Frontenac and Champigny were not openly at strife, but judging by a letter written by the latter, and dated 4th November 1693, the governor acted very tyrannically towards him. He quotes the bishop as saying that Frontenac treats him (Cham-pigny) worse than he ever treated Duchesneau. He only puts up with it, he says, in order to carry out his instructions to live peaceably with the governor at all costs, and in the hope that the minister will appreciate the sacrifice he is making.

Frontenac, when in France, had lived much at court, and had doubtless witnessed and participated in many of the elaborate festivities which royalty was wont to grace with its presence. It is not surprising that he was ambitious to have some little echo of Versailles in his mimic court at Quebec. Never had the public of that capital been so disposed to relaxation and enjoyment as in the winter of 1693-4 when the country seemed to see some days of prosperity and tranquillity before it. Great, therefore, was the enthusiasm when in the holiday season two dramatic representations were given at the chateau. Officers and ladies took part in the performances, and the plays Nicomede and Miihridate were wholly unobjectionable. Everybody was happy except the clergy, who saw in such mundanities the most serious danger to the spiritual welfare of the community. The Abbd Glandelet of the Seminary was the first to raise a cry of alarm, preaching a sermon in the cathedral, in which he essayed to prove that no one could attend a play without incurring mortal sin.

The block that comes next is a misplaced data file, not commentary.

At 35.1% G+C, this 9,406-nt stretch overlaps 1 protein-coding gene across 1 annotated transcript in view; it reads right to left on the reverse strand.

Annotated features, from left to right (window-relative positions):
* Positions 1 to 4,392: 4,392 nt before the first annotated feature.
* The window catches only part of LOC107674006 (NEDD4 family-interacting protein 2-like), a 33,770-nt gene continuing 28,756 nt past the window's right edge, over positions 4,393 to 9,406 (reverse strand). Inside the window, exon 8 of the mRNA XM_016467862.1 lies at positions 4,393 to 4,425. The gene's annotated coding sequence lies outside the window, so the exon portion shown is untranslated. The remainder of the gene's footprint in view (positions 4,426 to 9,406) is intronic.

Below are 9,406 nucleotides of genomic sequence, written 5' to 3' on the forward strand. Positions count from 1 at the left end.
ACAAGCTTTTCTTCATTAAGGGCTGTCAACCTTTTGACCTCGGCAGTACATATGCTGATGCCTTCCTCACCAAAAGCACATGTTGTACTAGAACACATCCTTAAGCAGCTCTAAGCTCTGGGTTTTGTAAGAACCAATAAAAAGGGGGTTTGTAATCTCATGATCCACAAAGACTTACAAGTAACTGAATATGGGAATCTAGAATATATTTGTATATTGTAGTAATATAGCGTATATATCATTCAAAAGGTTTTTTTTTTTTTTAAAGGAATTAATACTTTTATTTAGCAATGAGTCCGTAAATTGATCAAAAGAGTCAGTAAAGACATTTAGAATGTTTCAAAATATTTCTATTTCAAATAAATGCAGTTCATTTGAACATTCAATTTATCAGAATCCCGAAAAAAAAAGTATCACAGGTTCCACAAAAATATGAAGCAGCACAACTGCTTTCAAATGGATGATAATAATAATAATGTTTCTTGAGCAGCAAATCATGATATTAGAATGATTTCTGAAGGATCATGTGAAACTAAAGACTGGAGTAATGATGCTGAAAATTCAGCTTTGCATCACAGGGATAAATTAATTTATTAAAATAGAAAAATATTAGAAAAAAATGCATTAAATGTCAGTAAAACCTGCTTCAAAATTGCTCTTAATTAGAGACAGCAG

Then the bishop issued a mandate a little more moderate in its terms, in which he distinguished between comedies innocent in their nature, but which under certain circumstances may be dangerous, and those which are absolutely bad and criminal in themselves, such as the comedy of Tartvffe and similar ones. Tartuffe, although his Majesty had listened to it on more than one occasion, and entertained a particular friendship for its author, was to the ecclesiastical world a terror. The bishop had heard a report that it was to be put upon the boards next, and fearing that his mandate alone might not have sufficient effect, he took occasion of a chance meeting with Frontenac to offer him a thousand francs if he would not produce it. Frontenac's friends say that he never had any intention of producing it; but he took the bishop's money all the same, and, it is stated, gave it next day to the hospitals. It is somewhat remarkable that Frontenac should have taken the money whether he did or did not intend to produce the play, and equally so that the bishop should have considered him accessible to a purely pecuniary argument in a matter of the kind.